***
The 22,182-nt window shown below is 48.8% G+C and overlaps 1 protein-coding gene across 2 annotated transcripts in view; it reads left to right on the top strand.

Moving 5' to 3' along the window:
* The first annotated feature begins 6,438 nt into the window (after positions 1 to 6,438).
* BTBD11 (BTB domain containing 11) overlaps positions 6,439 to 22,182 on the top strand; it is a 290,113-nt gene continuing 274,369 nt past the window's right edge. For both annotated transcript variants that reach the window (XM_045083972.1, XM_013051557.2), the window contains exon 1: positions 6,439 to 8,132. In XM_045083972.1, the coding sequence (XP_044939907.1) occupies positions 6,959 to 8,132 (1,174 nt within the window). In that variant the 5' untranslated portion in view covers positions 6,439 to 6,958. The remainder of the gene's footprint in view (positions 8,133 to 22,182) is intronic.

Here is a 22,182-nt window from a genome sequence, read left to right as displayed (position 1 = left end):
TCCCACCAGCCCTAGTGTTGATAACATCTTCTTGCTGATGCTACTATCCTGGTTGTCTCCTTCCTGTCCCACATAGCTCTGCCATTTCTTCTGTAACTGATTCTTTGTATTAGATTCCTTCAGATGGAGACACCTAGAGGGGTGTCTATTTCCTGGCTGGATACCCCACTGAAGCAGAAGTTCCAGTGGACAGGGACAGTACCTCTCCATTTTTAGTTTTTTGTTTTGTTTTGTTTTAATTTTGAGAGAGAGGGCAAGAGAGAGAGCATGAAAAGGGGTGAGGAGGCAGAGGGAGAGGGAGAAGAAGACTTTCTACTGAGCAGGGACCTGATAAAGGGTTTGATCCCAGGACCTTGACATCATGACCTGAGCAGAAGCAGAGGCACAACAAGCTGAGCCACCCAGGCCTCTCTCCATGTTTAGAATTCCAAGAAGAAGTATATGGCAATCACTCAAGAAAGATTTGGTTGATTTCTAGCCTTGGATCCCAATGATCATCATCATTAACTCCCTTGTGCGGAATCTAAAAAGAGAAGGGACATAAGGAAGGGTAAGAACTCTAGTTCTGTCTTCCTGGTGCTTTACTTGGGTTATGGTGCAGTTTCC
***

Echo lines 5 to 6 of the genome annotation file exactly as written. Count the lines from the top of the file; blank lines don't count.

Here is a 22,182-nt window from a genome sequence, read left to right as displayed (position 1 = left end):
TCCCACCAGCCCTAGTGTTGATAACATCTTCTTGCTGATGCTACTATCCTGGTTGTCTCCTTCCTGTCCCACATAGCTCTGCCATTTCTTCTGTAACTGATTCTTTGTATTAGATTCCTTCAGATGGAGACACCTAGAGGGGTGTCTATTTCCTGGCTGGATACCCCACTGAAGCAGAAGTTCCAGTGGACAGGGACAGTACCTCTCCATTTTTAGTTTTTTGTTTTGTTTTGTTTTAATTTTGAGAGAGAGGGCAAGAGAGAGAGCATGAAAAGGGGTGAGGAGGCAGAGGGAGAGGGAGAAGAAGACTTTCTACTGAGCAGGGACCTGATAAAGGGTTTGATCCCAGGACCTTGACATCATGACCTGAGCAGAAGCAGAGGCACAACAAGCTGAGCCACCCAGGCCTCTCTCCATGTTTAGAATTCCAAGAAGAAGTATATGGCAATCACTCAAGAAAGATTTGGTTGATTTCTAGCCTTGGATCCCAATGATCATCATCATTAACTCCCTTGTGCGGAATCTAAAAAGAGAAGGGACATAAGGAAGGGTAAGAACTCTAGTTCTGTCTTCCTGGTGCTTTACTTGGGTTATGGTGCAGTTTCC